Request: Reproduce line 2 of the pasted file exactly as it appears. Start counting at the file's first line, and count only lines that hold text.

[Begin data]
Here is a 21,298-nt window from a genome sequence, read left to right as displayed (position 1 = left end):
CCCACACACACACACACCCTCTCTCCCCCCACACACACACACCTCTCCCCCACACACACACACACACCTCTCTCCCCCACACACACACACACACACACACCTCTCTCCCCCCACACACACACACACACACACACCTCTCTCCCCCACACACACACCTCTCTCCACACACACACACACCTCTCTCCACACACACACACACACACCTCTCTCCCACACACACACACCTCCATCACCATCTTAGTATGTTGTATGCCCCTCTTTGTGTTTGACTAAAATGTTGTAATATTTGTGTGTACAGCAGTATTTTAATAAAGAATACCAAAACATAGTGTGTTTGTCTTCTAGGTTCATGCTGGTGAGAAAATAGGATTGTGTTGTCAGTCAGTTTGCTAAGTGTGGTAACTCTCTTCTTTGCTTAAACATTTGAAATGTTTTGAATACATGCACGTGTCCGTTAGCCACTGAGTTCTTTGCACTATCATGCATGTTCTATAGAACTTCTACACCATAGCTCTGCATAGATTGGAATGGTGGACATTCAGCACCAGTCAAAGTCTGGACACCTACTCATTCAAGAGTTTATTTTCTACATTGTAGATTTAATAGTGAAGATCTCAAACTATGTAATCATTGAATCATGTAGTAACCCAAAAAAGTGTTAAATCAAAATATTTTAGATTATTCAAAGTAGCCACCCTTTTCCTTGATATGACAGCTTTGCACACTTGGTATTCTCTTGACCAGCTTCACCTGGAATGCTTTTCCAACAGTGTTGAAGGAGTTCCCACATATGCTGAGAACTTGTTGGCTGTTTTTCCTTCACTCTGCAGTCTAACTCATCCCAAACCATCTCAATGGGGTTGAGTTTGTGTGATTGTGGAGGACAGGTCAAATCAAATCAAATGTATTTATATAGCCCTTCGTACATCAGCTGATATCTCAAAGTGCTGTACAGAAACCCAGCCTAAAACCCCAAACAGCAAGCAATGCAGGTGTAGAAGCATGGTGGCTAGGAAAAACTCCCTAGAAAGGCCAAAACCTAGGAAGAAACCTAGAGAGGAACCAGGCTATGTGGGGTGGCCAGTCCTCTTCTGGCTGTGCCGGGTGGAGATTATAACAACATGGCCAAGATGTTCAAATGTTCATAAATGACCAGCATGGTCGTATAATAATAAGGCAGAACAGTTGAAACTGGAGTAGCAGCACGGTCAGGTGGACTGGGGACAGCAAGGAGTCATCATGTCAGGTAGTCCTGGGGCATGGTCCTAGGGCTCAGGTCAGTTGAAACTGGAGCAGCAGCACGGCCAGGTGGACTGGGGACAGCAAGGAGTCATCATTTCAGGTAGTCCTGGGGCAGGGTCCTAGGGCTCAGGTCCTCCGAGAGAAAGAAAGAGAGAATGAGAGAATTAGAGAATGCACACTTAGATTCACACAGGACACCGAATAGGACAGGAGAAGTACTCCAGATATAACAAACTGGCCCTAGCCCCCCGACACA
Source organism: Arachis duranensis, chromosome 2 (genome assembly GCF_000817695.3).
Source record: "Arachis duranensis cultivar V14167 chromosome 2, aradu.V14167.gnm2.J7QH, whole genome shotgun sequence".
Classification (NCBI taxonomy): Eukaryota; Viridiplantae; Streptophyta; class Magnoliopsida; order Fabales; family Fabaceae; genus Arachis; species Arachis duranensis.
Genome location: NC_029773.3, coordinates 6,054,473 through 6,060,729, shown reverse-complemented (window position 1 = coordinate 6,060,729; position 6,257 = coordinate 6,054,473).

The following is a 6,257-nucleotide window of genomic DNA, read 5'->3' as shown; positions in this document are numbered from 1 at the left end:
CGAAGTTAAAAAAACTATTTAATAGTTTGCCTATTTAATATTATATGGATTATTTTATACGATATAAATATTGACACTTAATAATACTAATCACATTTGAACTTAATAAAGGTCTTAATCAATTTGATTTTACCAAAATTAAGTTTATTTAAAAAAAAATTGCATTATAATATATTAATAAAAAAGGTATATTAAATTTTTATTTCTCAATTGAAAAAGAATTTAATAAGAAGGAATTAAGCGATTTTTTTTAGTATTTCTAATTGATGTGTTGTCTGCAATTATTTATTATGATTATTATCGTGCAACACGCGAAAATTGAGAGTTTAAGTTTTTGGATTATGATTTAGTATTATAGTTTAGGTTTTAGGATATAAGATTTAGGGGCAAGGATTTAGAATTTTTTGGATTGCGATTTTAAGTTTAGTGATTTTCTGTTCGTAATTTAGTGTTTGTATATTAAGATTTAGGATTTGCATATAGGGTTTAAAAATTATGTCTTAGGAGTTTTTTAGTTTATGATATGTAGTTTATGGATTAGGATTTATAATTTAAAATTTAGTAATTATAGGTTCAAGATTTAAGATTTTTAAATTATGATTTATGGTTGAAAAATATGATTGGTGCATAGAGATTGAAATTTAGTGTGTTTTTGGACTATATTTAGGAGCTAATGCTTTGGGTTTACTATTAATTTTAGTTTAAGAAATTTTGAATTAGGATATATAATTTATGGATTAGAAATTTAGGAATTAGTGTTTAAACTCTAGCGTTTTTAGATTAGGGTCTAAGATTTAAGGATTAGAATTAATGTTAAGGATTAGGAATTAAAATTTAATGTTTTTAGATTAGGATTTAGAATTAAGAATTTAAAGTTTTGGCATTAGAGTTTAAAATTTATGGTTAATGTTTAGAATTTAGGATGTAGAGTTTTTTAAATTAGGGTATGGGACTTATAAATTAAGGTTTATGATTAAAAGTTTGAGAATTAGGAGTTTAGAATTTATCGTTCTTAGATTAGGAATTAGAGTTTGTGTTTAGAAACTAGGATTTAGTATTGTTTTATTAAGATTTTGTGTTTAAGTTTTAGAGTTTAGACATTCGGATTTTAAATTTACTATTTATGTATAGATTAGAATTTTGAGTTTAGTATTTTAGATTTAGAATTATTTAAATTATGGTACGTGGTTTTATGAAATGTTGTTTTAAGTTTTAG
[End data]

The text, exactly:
CCCACACACACACACACCCTCTCTCCCCCCACACACACACACCTCTCCCCCACACACACACACACACCTCTCTCCCCCACACACACACACACACACACACCTCTCTCCCCCCACACACACACACACACACACACCTCTCTCCCCCACACACACACCTCTCTCCACACACACACACACCTCTCTCCACACACACACACACACACCTCTCTCCCACACACACACACCTCCATCACCATCTTAGTATGTTGTATGCCCCTCTTTGTGTTTGACTAAAATGTTGTAATATTTGTGTGTACAGCAGTATTTTAATAAAGAATACCAAAACATAGTGTGTTTGTCTTCTAGGTTCATGCTGGTGAGAAAATAGGATTGTGTTGTCAGTCAGTTTGCTAAGTGTGGTAACTCTCTTCTTTGCTTAAACATTTGAAATGTTTTGAATACATGCACGTGTCCGTTAGCCACTGAGTTCTTTGCACTATCATGCATGTTCTATAGAACTTCTACACCATAGCTCTGCATAGATTGGAATGGTGGACATTCAGCACCAGTCAAAGTCTGGACACCTACTCATTCAAGAGTTTATTTTCTACATTGTAGATTTAATAGTGAAGATCTCAAACTATGTAATCATTGAATCATGTAGTAACCCAAAAAAGTGTTAAATCAAAATATTTTAGATTATTCAAAGTAGCCACCCTTTTCCTTGATATGACAGCTTTGCACACTTGGTATTCTCTTGACCAGCTTCACCTGGAATGCTTTTCCAACAGTGTTGAAGGAGTTCCCACATATGCTGAGAACTTGTTGGCTGTTTTTCCTTCACTCTGCAGTCTAACTCATCCCAAACCATCTCAATGGGGTTGAGTTTGTGTGATTGTGGAGGACAGGTCAAATCAAATCAAATGTATTTATATAGCCCTTCGTACATCAGCTGATATCTCAAAGTGCTGTACAGAAACCCAGCCTAAAACCCCAAACAGCAAGCAATGCAGGTGTAGAAGCATGGTGGCTAGGAAAAACTCCCTAGAAAGGCCAAAACCTAGGAAGAAACCTAGAGAGGAACCAGGCTATGTGGGGTGGCCAGTCCTCTTCTGGCTGTGCCGGGTGGAGATTATAACAACATGGCCAAGATGTTCAAATGTTCATAAATGACCAGCATGGTCGTATAATAATAAGGCAGAACAGTTGAAACTGGAGTAGCAGCACGGTCAGGTGGACTGGGGACAGCAAGGAGTCATCATGTCAGGTAGTCCTGGGGCATGGTCCTAGGGCTCAGGTCAGTTGAAACTGGAGCAGCAGCACGGCCAGGTGGACTGGGGACAGCAAGGAGTCATCATTTCAGGTAGTCCTGGGGCAGGGTCCTAGGGCTCAGGTCCTCCGAGAGAAAGAAAGAGAGAATGAGAGAATTAGAGAATGCACACTTAGATTCACACAGGACACCGAATAGGACAGGAGAAGTACTCCAGATATAACAAACTGGCCCTAGCCCCCCGACACA